The second French language leaders debate has ended, and the campaign is moving into its final phase. And with that, the 2006 Bow James Bow Federal Election Pool shifts into phase 2.
The rules are still the same: simply predict, right here, right now, or up to the moment when the polls close, your best guess of how many seats each party will win on January 23, and the voter turnout. For details on how this pool will be scored, click here.
For those of you who had the gumption to make a prediction during the early part of the campaign, you have a choice: you can submit your revised prediction, or you can stick with your original guess. Simply tell me to “let it ride”, and we will admire your bravado. And if your guess is right, we will stand in awe of your prognostication skills. Those who didn’t participate in round one can still submit a guess for round two; they have to accept a penalty for not guessing earlier. Please note that, in 2004’s election pool, many who submitted late still managed to get close enough to overcome the first round penalty.
The prize for the person with the best guess overall is an 11 x 14 print by Sean McCormick at Digiteyesed. We’re still willing to accept donations for a prize for the second place finisher (the individual who submits a single guess that comes closest to matching the final results) and a third place finisher (second best performance by points). Anybody who wants to donate are encouraged to e-mail me.
As I announced on Monday’s blogger hotstove, I’ll be working as a poll clerk for Elections Canada on January 23. I go for training this Saturday. I had been a deputy returning officer during the 2004 election, but Elections Canada trains its personnel from scratch, and so DROs and poll clerks are assigned on a first-come, first-served basis.
During this year’s training, I’ll be swearing an oath to conduct myself in a non-partisan manner until the votes are counted, an oath I take seriously. For this reason, I bowed out of the hotstove, and partisan political posts will take a holiday from this Saturday on. I’ll also be hard at work all through Monday, January 23. This may delay the announcement of the final results of the pool, and I ask your indulgence.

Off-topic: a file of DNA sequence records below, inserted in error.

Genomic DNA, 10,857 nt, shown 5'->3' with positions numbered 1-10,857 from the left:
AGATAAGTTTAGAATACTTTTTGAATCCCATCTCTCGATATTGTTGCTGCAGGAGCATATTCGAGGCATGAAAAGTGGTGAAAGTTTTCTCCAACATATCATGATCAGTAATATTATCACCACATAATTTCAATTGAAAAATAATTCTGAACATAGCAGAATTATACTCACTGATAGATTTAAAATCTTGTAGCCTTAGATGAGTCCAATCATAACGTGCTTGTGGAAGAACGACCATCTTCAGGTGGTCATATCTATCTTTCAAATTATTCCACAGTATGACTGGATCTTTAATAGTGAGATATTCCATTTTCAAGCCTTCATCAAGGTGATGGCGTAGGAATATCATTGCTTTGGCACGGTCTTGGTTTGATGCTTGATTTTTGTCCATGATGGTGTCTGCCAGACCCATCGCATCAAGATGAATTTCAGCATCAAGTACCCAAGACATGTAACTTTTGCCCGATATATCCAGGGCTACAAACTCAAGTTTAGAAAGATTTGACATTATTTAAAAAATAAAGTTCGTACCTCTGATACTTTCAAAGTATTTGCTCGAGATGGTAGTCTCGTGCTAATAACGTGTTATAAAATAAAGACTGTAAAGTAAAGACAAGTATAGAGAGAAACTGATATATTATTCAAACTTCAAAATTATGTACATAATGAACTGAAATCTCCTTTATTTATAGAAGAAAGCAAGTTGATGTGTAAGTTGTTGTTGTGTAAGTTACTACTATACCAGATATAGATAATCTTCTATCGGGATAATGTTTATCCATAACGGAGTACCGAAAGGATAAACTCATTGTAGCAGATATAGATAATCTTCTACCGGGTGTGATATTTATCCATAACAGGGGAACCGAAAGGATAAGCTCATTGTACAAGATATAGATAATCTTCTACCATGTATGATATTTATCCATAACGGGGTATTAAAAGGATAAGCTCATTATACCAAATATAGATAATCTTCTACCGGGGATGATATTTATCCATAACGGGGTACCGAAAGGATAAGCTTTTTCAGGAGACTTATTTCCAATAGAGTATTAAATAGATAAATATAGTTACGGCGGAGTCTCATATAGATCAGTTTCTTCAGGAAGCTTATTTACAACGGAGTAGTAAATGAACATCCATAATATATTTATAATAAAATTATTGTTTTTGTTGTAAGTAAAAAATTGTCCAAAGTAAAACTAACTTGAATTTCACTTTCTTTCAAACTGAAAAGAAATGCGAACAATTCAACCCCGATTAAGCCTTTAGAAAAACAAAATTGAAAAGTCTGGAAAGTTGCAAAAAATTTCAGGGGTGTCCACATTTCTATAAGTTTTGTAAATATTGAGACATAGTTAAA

A sleeper issue that’s not received the attention of the mainstream media or even the blogosphere is that of Chinese Canadian redress. In the Chinese Community, however, the government’s continued foot-dragging, coupled with the gaffe of Liberal exec Mark Klandar comparing NDP candidate Olivia Chow to a dog has angered many in the Chinese Canadian community.
When my Chinese grandfather immigrated to Canada in 1910, he paid a head tax of $500 — the equivalent of two years wages at the time. He was denied citizenship, and when my English-Canadian grandmother married him in the early 40s, her citizenship was revoked. These were just two examples of the racist policies of the day that afflicted Chinese Canadians. The community is well aware of the time when some businesses posted signs which said “no Chinese or Dogs allowed”.
For more than twenty years, the Chinese-Canadian community has been demanding compensation. The slow progress has proven frustrating. Earlier this month, Paul Martin issued an informal apology during a radio interview, but a number of Chinese-Canadian voters are not happy.
The Chinese-Canadian National Congress hasn’t gone as far as endorsing other parties over the Liberals, but they are asking that Chinese-Canadian voters press their local candidates on the issue of redress. Ill will between the community and the Liberal party could cost the Liberals support in downtown Toronto and in Vancouver, with NDPers like Olivia Chow, among others, being possible beneficiaries. Don’t count out the Conservatives either, as MP Inky Mark has been a strong spokesman on this issue.